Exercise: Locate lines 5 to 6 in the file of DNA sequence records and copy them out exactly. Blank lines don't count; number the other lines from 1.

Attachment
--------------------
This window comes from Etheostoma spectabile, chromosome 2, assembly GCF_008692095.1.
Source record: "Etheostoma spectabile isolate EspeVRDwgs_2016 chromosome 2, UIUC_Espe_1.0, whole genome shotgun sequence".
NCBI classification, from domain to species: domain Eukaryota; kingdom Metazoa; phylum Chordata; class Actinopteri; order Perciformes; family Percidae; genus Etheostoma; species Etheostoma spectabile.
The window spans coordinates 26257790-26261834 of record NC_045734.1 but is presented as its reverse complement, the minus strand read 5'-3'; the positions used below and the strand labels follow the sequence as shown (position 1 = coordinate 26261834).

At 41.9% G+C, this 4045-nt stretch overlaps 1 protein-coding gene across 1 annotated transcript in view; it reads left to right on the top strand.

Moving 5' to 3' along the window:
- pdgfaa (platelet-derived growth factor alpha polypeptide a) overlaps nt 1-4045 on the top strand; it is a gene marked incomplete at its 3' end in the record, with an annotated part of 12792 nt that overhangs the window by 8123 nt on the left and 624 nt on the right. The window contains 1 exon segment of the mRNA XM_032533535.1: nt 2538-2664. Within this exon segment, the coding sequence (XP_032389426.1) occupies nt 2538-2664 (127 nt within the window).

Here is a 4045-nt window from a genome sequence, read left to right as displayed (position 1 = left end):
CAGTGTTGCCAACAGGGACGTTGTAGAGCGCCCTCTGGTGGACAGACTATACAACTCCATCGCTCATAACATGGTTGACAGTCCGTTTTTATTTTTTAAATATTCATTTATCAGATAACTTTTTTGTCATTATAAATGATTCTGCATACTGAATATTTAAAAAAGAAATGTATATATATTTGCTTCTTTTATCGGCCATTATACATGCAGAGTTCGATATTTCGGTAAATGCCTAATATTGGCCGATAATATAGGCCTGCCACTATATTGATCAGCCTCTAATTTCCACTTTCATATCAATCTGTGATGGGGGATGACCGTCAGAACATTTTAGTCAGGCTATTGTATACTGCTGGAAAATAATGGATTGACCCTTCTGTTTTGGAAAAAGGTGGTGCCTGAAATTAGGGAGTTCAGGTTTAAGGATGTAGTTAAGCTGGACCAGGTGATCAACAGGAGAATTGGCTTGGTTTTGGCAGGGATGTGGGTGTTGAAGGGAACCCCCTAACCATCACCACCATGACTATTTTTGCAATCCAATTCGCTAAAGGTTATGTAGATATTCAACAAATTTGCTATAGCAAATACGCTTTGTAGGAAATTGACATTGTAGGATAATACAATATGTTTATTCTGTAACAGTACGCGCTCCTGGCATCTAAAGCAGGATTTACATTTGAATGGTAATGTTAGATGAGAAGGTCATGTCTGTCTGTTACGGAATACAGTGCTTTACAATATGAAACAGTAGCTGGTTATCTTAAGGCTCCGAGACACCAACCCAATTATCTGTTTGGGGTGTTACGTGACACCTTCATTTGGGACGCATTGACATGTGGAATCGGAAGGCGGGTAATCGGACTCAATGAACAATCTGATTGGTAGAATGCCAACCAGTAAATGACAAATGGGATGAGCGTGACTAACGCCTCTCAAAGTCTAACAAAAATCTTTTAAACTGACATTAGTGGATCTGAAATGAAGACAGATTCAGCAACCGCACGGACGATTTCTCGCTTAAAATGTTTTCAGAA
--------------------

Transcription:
At 41.9% G+C, this 4045-nt stretch overlaps 1 protein-coding gene across 1 annotated transcript in view; it reads left to right on the top strand.

Moving 5' to 3' along the window: